WASHINGTON – The untold story of the world economy – so far at least – is the potentially explosive interaction between the spreading trade war and the overhang of global debt, estimated at a staggering $247 trillion. That’s “trillion” with a “t.” The numbers so large as to be almost incomprehensible.
Households, businesses and governments borrow on the assumption that they will service their debts either by paying the principle and interest or by rolling over the debts into new loans. But this works only if incomes grow fast enough to make the debts bearable or to justify new loans.
When those ingredients go missing, delinquencies, defaults and (at worse) panics follow.
Here’s where the trade war and debt may intersect disastrously. Since 2003, global debt has soared. As a share of the world economy (gross domestic product), the increase went from 248 percent of GDP to 318 percent. In the first quarter of 2018 alone, global debt rose by a huge $8 trillion. The figures include all major countries and most types of debt: consumer, business and government.
But to service these debts requires rising incomes, while an expanding trade war threatens to squeeze incomes. The resort to more tariffs and trade restrictions will make it harder for borrowers to pay their debts. At best, this could slow the global economy. At worst, it could trigger another financial crisis.
Note that the danger is worldwide. It’s not specific to the United States. In a new report, the Institute of International Finance, an industry research and advocacy group, says that the debts of some “emerging market” countries (Turkey, South Africa, Brazil, Argentina) seem vulnerable to roll-over risk: the inability to replace expiring loans. In 2018 and 2019, about $1 trillion of dollar-denominated emerging-market debt is maturing, says the IIF.
Debt can either stimulate or retard economic growth, depending on the circumstances. Now we’re approaching a turning point, according to Hung Tran, the IIF’s executive managing director.
If debt growth is not sustainable, as Tran believes, new lending will slow or stop. Borrowers will have to devote more of their cash flow to servicing existing debts.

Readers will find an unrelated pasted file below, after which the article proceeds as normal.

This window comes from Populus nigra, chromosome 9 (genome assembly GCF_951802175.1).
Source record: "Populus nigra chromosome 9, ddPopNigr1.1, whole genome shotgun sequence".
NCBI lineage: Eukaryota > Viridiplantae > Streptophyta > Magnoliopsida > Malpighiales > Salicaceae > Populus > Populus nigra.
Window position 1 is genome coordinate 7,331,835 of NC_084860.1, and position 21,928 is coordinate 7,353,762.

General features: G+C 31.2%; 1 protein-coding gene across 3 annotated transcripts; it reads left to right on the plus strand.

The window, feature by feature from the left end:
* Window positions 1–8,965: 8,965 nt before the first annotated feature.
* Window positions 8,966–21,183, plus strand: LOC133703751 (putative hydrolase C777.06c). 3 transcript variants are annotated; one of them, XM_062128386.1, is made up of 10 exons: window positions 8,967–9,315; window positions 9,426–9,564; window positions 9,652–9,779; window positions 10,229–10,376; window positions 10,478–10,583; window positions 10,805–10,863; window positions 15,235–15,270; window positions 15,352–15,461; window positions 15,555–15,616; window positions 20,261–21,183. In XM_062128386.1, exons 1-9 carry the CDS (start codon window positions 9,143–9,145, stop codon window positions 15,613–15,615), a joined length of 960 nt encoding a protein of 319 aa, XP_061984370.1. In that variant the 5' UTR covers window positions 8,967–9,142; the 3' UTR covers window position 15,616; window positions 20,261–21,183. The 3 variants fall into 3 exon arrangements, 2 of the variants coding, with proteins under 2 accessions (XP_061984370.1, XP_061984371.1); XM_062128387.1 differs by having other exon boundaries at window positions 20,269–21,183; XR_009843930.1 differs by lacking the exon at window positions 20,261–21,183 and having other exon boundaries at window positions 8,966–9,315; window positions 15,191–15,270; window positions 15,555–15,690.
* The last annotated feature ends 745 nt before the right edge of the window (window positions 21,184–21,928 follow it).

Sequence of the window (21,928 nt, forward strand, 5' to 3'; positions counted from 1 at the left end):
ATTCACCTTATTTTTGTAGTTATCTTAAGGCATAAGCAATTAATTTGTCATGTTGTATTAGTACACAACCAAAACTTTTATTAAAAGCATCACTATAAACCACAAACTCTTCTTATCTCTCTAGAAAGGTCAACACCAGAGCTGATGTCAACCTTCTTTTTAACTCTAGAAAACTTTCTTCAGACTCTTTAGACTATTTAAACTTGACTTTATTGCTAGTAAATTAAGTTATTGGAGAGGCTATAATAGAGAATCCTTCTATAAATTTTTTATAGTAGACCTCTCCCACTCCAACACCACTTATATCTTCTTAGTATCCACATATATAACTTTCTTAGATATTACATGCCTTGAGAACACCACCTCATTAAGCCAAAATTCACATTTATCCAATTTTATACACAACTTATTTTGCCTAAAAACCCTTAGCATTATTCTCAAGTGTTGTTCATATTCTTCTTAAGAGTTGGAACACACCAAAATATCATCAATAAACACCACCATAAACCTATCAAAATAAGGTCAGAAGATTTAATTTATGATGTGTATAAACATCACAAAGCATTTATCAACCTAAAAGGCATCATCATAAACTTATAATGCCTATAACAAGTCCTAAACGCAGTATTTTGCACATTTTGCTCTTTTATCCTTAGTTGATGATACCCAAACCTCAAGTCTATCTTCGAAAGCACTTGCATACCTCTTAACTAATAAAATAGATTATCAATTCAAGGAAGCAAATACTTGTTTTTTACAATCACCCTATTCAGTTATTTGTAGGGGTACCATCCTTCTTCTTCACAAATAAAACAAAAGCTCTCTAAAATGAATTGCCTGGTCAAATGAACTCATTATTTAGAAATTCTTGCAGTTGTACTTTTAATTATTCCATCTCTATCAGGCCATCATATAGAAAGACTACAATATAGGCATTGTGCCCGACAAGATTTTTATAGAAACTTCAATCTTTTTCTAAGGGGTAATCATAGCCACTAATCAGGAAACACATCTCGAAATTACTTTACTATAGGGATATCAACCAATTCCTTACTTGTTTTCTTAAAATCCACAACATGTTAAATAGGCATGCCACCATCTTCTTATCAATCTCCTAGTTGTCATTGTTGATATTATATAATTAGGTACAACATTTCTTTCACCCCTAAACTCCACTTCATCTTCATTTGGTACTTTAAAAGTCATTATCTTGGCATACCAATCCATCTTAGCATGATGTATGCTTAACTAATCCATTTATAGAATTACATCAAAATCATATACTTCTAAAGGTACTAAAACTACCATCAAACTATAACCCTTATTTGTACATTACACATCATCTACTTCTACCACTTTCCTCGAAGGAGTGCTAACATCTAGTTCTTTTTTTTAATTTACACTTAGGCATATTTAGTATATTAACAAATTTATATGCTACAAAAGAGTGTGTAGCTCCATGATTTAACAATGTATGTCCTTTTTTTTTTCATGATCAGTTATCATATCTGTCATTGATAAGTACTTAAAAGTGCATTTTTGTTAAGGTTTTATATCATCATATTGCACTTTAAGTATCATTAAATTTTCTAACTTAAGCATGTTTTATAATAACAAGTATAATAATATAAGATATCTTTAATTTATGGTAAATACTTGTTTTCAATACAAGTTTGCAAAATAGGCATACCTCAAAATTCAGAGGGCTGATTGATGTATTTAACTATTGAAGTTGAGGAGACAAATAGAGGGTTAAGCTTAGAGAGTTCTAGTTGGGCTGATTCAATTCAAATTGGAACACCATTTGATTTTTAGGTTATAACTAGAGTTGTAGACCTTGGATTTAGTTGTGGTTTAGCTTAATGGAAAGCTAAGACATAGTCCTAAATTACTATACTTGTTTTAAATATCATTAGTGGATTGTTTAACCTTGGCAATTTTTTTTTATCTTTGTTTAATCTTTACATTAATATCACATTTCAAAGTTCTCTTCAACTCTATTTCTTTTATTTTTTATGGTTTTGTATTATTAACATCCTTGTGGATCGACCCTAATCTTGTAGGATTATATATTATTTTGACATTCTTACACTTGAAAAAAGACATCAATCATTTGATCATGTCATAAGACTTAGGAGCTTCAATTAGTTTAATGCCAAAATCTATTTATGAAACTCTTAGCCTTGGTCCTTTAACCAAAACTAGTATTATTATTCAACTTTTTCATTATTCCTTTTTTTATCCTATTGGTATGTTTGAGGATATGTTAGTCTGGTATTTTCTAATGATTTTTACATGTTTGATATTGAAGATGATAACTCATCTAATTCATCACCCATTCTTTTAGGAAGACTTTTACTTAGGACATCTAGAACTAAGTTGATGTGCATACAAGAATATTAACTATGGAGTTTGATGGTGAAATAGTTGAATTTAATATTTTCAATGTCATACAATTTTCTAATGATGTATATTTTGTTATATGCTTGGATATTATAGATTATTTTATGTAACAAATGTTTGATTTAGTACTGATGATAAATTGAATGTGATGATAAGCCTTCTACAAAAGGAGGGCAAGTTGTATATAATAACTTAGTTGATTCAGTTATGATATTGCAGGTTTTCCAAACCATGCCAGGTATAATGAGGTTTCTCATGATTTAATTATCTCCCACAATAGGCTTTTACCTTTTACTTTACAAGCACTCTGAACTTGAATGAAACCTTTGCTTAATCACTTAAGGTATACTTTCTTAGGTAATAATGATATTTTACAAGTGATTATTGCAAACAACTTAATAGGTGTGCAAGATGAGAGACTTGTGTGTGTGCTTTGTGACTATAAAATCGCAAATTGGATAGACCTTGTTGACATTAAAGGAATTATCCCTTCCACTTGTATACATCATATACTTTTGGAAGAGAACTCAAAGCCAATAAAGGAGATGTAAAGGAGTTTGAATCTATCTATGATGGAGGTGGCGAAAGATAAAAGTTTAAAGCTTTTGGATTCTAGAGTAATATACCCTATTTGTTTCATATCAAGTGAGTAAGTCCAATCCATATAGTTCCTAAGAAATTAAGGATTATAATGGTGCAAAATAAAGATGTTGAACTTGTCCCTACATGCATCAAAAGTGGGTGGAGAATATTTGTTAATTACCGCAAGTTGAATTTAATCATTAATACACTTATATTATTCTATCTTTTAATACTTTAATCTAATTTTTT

At a briefing, Tran described the change this way:
“(We had) a goldilocks economy, with decent economic growth. Inflation was nowhere to be seen, allowing central banks (the Federal Reserve, the European Central Bank) to be more accommodative (i.e., keeping interest rates low). You could always roll over your debt.
“However, the probability of this continuing is much less now. ... Trade tensions are on the rise, and this has already impacted (business confidence) and the willingness to invest.”
Inflation is also creeping up. To stall its rise, the Fed is raising interest rates. Trade protectionism compounds the problem, because many non-U.S. companies borrow in dollars. (Dollars are widely used in trade even if neither the importer nor the exporter is American.) But these loans must be repaid in dollars. If tit-for-tat protectionism dampens trade, getting those dollars will become harder. Loan delinquencies and defaults may rise.
Tran isn’t predicting a full-scale panic resembling the 2008-09 financial crisis, and there are some reasons for optimism. Banks are better capitalized now than before the crisis. (Bank capital – shareholders’ funds or loans – protect against losses.) People are also more sensitive to the dangers than a decade ago.
Evidence of this comes from a recent “stress test” performed on 35 large bank holding companies by the Fed. A deep recession was simulated; the unemployment rate rose to 10 percent. Despite large losses, no bank failed. Since 2009, these banks have added $800 billion in common equity capital, says the Fed.
What Tran is suggesting is a global shift away from debt-financed economic growth. The meaning of the $247 trillion debt overhang is that many countries (including China, India and other emerging-market countries) will be dealing with the consequences of high or unsustainable debts, whether borne by consumers, businesses or governments.
There will be a collective impact on the global economy.
“If you are in a high-debt situation, you need to bring the debt down, either absolutely or as a share of GDP,” he said at the briefing. “(Either) will result in slower economic growth. You don’t have the borrowing needed to maintain strong investment and consumption spending.”
This may represent a final chapter to the 2008-09 financial crisis. The low interest rates adopted by central banks were justified as necessary to avoid a worldwide depression. Critics worried that cheap credit would rationalize risky lending that couldn’t survive higher rates. We may soon discover who’s right.
Robert Samuelson is an economist and columnist for The Washington Post. © 2018 The Washington Post Writers Group